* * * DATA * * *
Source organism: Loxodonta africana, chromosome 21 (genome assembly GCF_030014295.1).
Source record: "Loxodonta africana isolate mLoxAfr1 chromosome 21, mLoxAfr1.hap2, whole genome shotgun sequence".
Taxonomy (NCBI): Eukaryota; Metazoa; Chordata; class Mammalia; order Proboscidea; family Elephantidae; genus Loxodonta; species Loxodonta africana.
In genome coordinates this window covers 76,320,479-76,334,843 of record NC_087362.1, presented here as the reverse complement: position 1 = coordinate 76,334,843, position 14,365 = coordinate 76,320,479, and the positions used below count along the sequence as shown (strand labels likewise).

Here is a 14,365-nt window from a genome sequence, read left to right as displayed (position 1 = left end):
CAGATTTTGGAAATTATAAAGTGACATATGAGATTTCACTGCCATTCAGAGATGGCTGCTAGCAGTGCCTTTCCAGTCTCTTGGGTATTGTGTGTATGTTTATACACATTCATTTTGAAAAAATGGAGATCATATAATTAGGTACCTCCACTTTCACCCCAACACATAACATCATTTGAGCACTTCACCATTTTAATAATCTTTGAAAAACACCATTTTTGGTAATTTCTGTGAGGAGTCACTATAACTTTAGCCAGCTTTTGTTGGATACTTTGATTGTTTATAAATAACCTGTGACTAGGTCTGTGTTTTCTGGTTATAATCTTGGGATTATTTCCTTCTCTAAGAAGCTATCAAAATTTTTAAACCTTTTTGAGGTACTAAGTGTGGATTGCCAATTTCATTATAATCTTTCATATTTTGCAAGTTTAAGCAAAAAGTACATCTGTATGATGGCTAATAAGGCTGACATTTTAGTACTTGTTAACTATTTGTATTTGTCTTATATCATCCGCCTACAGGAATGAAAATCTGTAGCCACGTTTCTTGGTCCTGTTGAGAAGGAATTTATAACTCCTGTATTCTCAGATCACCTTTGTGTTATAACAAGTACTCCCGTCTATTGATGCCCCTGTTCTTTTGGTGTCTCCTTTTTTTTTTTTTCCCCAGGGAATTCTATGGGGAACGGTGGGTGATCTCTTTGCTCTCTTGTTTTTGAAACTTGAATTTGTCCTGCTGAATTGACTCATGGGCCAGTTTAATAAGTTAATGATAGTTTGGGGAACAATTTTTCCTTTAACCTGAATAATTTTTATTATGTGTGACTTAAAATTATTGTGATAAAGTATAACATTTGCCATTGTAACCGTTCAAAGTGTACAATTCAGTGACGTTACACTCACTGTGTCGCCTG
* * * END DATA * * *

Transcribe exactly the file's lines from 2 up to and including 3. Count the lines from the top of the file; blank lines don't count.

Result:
Source record: "Loxodonta africana isolate mLoxAfr1 chromosome 21, mLoxAfr1.hap2, whole genome shotgun sequence".
Taxonomy (NCBI): Eukaryota; Metazoa; Chordata; class Mammalia; order Proboscidea; family Elephantidae; genus Loxodonta; species Loxodonta africana.